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 Post subject: Re: Billy Elliot - A critique of the film
PostPosted: Tue Oct 24, 2000 7:20 am 
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Joined: Tue Sep 05, 2000 11:01 pm
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Location: Guildford, Surrey, UK
Italian people with English accents - how funny.<P>Hope your "accent study" goes well Basheva.


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 Post subject: Re: Billy Elliot - A critique of the film
PostPosted: Thu Jan 04, 2001 11:58 pm 
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Joined: Sun Oct 24, 1999 11:01 pm
Posts: 19975
Location: London, England; Tallinn, Estonia
'Time to give Billy Elliot the boot. Merchant Ivory may be a spent force, but heritage cinema is alive and well. If we want to make 2001 a year to remember, we've got to put nostalgia behind us.' By Ben Thompson<P> <A HREF="Http://www.independent.co.uk/enjoyment/Film/Features/2001-01/heritage050101.shtml" TARGET=_blank>Http://www.independent.co.uk/enjoyment/Film/Features/2001-01/heritage050101.shtml</A> <BR>


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 Post subject: Re: Billy Elliot - A critique of the film
PostPosted: Thu Jan 11, 2001 1:28 pm 
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Joined: Thu Jan 11, 2001 12:01 am
Posts: 71
Location: California
I loved this film. I loved the symbolism. I do admit that a lot slipped by me the first time I saw it (including much of the dialog, because of the accents) and I noticed so much more the second and third times I saw it. The camera angles were intriguing, the music great, and the dancing heart felt and refreshingly "raw" (for lack of a better term).The tutus and the cigarette hanging out of teacher's mouth; the slick waxed floors near the dressing rooms, contrasting with the roughness of life in general; the Grandma and the way she was there, and not there, the swan figurines in Grandma's room and swan wall paper in Debbie's room and feathers from the pilow fight between Billy and Debbie. The snow man scene and the way the Dad was turned around to face the other way during several scenes in the movie,including the snowman scene (when his friend was relieving himself on the snowman) and on the escalator at the end- I found facinating.I liked the way they moved and blended the time frames, kept me guessing.I didn't care how accurate the piroette learning sequence was,I think this was also pure symbolism. I loved the piroette scene when he kept hearing his teacher's voice-"prepare" and the scenes were of several people,Billy trying and falling again and again, Dad shaving, brother listening to music, Grandma doing plies in her room.I think this movie was a beautiful piece of art and statement about life.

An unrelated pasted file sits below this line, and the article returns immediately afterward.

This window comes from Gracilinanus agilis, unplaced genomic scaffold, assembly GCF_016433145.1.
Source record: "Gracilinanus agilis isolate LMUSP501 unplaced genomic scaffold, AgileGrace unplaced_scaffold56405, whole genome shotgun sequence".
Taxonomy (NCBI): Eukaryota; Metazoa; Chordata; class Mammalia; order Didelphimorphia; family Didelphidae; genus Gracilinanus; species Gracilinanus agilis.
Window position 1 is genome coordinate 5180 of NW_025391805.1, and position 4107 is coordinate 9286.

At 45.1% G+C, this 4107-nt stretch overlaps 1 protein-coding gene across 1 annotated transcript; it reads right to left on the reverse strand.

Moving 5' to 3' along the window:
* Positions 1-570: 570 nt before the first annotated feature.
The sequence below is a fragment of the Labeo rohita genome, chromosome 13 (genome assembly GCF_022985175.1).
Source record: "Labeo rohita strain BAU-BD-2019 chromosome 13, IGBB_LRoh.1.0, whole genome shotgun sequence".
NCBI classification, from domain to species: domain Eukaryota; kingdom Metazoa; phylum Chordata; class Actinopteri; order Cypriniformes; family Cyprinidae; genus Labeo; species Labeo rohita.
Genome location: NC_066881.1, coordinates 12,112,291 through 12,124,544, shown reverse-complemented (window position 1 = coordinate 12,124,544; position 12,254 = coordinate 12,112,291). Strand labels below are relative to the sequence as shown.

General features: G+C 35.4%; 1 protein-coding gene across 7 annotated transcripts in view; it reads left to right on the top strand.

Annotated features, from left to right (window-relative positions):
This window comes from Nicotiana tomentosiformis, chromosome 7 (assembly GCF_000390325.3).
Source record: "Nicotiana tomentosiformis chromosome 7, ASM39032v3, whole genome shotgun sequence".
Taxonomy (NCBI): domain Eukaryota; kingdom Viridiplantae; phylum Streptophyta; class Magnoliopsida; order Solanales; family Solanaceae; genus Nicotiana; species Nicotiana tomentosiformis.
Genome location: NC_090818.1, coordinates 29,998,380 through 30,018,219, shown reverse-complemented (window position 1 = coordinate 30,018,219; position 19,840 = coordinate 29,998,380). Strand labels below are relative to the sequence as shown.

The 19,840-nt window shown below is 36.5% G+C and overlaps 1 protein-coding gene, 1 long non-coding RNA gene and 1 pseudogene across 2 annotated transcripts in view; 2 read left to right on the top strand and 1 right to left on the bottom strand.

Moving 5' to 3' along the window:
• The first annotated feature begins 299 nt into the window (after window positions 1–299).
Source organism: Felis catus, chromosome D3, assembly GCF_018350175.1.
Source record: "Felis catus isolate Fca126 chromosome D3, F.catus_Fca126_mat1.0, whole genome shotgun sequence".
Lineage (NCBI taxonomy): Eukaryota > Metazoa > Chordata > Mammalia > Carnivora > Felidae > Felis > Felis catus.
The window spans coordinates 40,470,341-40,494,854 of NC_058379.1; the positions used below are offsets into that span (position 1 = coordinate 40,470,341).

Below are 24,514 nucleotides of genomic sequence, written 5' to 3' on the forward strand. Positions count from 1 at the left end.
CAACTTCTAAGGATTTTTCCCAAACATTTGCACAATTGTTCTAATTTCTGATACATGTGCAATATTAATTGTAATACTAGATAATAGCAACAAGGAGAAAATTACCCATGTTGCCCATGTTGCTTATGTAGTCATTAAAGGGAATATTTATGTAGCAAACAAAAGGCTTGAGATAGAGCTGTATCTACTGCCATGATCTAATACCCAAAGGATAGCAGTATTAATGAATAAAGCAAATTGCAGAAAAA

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Rachael<BR>


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 Post subject: Re: Billy Elliot - A critique of the film
PostPosted: Thu Jan 11, 2001 3:33 pm 
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Joined: Sun Oct 24, 1999 11:01 pm
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Location: London, England; Tallinn, Estonia
Welcome to criticaldance Rachael. Good to have you here and i hope you enjoy the site.<P>I agree with you about Billy Elliott, a fine film in many ways.


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 Post subject: Re: Billy Elliot - A critique of the film
PostPosted: Fri Jan 12, 2001 9:34 am 
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Joined: Tue Sep 05, 2000 11:01 pm
Posts: 3129
Location: Guildford, Surrey, UK
I read a short article in a Sunday Newspaper's Women's magazine which was about Deborah Bull and the Last Good book, CD, Film etc that she had read, listened, seen.<P>the Film was surprise, surprise - Billy Elliot. She said:-<P>"As a professional dancer, I rarely enjoy watching dance in films because it is usually done so badly. But apart from the audition for the ballet school, this film got it right. the film still tugged at the hearstrings without being over sentimental"<P>Thought this might be of interest.


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